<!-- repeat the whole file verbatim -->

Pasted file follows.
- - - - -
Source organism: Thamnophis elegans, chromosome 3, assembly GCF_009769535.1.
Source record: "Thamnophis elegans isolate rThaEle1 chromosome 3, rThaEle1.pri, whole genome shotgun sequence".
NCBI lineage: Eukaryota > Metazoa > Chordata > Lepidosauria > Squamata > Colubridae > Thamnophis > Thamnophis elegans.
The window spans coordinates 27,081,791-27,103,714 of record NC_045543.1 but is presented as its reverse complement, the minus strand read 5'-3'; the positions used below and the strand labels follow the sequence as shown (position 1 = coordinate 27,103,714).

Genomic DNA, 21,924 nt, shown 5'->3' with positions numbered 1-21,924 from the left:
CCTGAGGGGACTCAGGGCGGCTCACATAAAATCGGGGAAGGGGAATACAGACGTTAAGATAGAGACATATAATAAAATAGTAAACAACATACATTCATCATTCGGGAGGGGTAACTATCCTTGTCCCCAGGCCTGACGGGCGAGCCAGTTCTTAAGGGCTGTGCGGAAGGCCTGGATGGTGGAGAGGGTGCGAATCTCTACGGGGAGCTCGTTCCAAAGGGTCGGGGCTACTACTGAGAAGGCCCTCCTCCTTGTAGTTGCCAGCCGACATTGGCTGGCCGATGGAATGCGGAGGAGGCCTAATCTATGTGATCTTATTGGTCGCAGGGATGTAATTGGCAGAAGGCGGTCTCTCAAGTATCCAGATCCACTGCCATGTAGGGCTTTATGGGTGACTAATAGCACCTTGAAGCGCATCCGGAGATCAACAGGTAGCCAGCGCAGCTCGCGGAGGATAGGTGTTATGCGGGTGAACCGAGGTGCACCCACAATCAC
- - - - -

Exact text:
Source organism: Thamnophis elegans, chromosome 3, assembly GCF_009769535.1.
Source record: "Thamnophis elegans isolate rThaEle1 chromosome 3, rThaEle1.pri, whole genome shotgun sequence".
NCBI lineage: Eukaryota > Metazoa > Chordata > Lepidosauria > Squamata > Colubridae > Thamnophis > Thamnophis elegans.
The window spans coordinates 27,081,791-27,103,714 of record NC_045543.1 but is presented as its reverse complement, the minus strand read 5'-3'; the positions used below and the strand labels follow the sequence as shown (position 1 = coordinate 27,103,714).

Genomic DNA, 21,924 nt, shown 5'->3' with positions numbered 1-21,924 from the left:
CCTGAGGGGACTCAGGGCGGCTCACATAAAATCGGGGAAGGGGAATACAGACGTTAAGATAGAGACATATAATAAAATAGTAAACAACATACATTCATCATTCGGGAGGGGTAACTATCCTTGTCCCCAGGCCTGACGGGCGAGCCAGTTCTTAAGGGCTGTGCGGAAGGCCTGGATGGTGGAGAGGGTGCGAATCTCTACGGGGAGCTCGTTCCAAAGGGTCGGGGCTACTACTGAGAAGGCCCTCCTCCTTGTAGTTGCCAGCCGACATTGGCTGGCCGATGGAATGCGGAGGAGGCCTAATCTATGTGATCTTATTGGTCGCAGGGATGTAATTGGCAGAAGGCGGTCTCTCAAGTATCCAGATCCACTGCCATGTAGGGCTTTATGGGTGACTAATAGCACCTTGAAGCGCATCCGGAGATCAACAGGTAGCCAGCGCAGCTCGCGGAGGATAGGTGTTATGCGGGTGAACCGAGGTGCACCCACAATCAC